For the last decade, progress in technology seemed to have stagnated a little. While we know that’s strictly not true, from an everyday user’s perspective, that’s certainly how it felt.
Sure, bezels have gotten slimmer. Batteries live longer. But things in tech don’t really seem to have gotten that much faster. At least, not at the same sort of rate we witnessed in up until the first decade of this millennium.
But now we might be about to see dramatic changes that are long overdue. With the limits of the physical materials from which technology is built having been reached years ago, the more innovative companies are now rethinking hardware and software architectures. And some of this is to spectacular effect.
The significance of this cannot be understated. As the pace of innovation in technology picks up again, the next decade promises to become a whirlwind of advancements that most of us will never see coming.
It’s Like Fitting a Supercomputer into a Pair of Glasses
One of the biggest things in tech that we’re all hearing a lot about right now is augmented reality. In particular, we’re hearing a lot about smartglasses, and how they’re going to unlock the metaverse.
Of course, this might all seem like a distant reality that’s not even relevant right now. At this present time, such a device might seem like a distant reality. Current models are chunky, overheat, and have terrible battery lives.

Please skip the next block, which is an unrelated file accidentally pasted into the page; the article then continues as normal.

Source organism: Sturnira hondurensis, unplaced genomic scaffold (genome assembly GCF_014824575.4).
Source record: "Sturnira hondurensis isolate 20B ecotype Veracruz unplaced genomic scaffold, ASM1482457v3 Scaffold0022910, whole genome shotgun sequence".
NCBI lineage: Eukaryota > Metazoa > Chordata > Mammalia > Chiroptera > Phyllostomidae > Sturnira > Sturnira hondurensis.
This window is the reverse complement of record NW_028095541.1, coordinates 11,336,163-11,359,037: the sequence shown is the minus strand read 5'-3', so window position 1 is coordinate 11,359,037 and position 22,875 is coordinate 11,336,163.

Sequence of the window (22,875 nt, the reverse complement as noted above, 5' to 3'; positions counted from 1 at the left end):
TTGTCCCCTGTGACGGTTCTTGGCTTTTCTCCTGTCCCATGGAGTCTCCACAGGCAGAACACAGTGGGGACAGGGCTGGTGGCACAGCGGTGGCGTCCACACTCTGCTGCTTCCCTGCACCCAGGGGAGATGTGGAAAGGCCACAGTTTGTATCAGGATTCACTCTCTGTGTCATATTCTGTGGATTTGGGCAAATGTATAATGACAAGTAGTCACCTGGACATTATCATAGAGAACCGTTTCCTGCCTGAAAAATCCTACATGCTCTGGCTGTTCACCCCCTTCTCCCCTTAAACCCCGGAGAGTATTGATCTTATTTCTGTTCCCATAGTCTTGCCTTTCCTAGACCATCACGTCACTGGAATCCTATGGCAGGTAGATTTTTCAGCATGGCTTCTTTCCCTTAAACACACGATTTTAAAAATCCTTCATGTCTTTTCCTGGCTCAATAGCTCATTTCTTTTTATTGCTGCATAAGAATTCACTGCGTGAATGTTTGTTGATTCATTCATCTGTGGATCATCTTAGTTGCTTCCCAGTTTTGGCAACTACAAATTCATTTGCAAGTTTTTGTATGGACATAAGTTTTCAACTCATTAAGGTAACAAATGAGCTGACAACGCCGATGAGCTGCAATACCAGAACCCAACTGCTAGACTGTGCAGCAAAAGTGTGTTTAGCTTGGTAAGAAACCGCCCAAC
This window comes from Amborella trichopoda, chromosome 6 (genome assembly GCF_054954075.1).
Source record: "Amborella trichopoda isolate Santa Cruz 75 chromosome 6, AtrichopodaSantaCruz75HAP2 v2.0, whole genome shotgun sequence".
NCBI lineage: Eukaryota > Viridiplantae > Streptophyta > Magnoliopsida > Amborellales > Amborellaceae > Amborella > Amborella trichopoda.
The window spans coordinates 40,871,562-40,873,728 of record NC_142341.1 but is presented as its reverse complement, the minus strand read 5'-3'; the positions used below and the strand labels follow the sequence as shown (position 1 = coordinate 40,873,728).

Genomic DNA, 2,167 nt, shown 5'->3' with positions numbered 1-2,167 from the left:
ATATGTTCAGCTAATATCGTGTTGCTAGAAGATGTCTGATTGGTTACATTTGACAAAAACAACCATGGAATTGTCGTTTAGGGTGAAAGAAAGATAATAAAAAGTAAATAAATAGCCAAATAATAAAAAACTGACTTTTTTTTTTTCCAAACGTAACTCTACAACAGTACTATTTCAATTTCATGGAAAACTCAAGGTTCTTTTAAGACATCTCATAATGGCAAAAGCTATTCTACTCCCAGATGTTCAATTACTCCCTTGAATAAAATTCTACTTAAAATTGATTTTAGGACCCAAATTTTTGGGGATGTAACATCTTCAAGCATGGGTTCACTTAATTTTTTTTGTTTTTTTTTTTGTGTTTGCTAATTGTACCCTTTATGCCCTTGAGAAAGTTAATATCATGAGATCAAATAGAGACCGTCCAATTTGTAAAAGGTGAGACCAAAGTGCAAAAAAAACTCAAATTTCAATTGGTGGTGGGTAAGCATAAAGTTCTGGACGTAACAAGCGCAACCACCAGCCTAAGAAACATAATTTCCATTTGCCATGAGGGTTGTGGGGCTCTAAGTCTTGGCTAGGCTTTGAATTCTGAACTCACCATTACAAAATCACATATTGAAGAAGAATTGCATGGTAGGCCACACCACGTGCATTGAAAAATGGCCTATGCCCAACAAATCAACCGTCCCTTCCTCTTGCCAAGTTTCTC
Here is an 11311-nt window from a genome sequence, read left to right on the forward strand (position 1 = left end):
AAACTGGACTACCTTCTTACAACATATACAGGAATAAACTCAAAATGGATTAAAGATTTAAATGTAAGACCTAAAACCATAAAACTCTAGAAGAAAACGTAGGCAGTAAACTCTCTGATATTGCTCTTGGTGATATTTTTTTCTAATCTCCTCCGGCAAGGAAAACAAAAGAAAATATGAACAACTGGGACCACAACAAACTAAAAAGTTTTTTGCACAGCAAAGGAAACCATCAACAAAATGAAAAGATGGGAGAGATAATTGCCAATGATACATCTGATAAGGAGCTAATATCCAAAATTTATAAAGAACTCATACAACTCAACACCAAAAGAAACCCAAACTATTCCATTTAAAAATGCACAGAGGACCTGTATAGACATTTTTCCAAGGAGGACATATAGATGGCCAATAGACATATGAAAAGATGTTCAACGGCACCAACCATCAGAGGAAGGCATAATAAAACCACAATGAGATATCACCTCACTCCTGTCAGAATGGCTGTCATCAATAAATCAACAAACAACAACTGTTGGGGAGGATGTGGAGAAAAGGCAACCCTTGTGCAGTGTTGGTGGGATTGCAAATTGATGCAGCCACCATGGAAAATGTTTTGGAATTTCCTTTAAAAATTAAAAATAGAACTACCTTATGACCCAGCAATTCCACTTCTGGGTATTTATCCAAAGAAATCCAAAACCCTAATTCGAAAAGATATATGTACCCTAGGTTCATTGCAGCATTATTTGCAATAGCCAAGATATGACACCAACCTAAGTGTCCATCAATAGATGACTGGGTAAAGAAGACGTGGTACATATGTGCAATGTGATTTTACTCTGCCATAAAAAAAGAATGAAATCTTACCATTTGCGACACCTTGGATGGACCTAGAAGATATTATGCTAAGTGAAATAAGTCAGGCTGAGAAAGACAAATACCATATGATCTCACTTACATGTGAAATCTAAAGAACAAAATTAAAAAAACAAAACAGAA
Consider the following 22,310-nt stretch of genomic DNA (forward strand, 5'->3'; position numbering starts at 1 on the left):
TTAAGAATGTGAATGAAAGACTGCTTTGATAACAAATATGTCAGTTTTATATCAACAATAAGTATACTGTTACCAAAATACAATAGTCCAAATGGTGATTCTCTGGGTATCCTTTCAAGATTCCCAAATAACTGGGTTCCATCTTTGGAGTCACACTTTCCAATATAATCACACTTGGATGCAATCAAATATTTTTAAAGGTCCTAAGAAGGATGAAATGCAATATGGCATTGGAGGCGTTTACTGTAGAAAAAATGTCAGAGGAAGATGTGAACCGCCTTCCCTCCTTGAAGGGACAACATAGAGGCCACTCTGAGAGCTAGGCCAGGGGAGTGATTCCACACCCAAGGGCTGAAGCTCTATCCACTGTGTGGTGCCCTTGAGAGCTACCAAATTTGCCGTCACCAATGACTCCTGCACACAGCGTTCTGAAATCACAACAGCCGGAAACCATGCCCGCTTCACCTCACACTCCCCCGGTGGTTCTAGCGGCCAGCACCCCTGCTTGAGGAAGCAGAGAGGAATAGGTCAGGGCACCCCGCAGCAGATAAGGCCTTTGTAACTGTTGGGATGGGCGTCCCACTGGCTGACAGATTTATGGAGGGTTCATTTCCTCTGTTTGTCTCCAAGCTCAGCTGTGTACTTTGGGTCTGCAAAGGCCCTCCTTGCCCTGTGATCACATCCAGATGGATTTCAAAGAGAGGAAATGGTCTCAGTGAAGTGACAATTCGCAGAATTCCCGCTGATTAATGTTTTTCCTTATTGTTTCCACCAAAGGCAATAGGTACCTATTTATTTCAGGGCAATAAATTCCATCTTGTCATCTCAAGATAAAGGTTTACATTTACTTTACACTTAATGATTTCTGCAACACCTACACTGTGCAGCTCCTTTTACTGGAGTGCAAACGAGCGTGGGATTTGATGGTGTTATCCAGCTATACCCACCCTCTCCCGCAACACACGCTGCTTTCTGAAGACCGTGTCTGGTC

Indeed, Mark Zuckerberg famously said that the technology challenge of AR glasses is the equivalent of trying to fit a supercomputer into a pair of glasses. And he’s kind of right.
But what if we cast our minds back to an earlier time?
Take the Intel Pentium 1 processor, for example. In 1994, speeds were about 60MHz. Ten years later, in 2004, technology had advanced so much that the Pentium 4 was easily hitting close to 4GHz. Basically, computers got about 50-60 times faster in the space of ten years.
From this point it was only a couple more years until the smartphone took off. All of a sudden, we all had something resembling an early-90s supercomputer sitting in our pocket.
Raising the Technology Ceiling through Horizontal Scaling
Despite the rapid rate of progress in CPU speeds over the years, that all came to a grinding halt once the Pentium 4 started hitting 3-4GHz. Since then, little has changed since then in terms of clock speeds. Unfortunately, the limits of heat and the speed of electrical signals prevent us from going much further than this.
Even if we just super-cooled our computers, they’d still become unstable due to the fact that signals are slow. The time it takes for an electrical signal to travel across an average motherboard is greater than a single tick on a CPU clock. Yes, when you’re dealing with time fractions on the scale of billionths of a second, even the speed of light is slow.
To overcome this, later generations of computers began to implement multiple CPU cores. The theory here is if we can’t make things faster, then we should just get our tech do more things at once. This is called horizontal scaling, and it can work well in certain applications.
Unfortunately, this has its limits, too. While we’ve made some progress in miniaturizing chips more over the last decade (thus we can squeeze more cores onto a chip and use less power), we’re really still only trying to juice the last ounce of performance out of a technology that’s been at its limit for a while now.
Reimagining Architecture and Design Will Unlock Major Tech Progress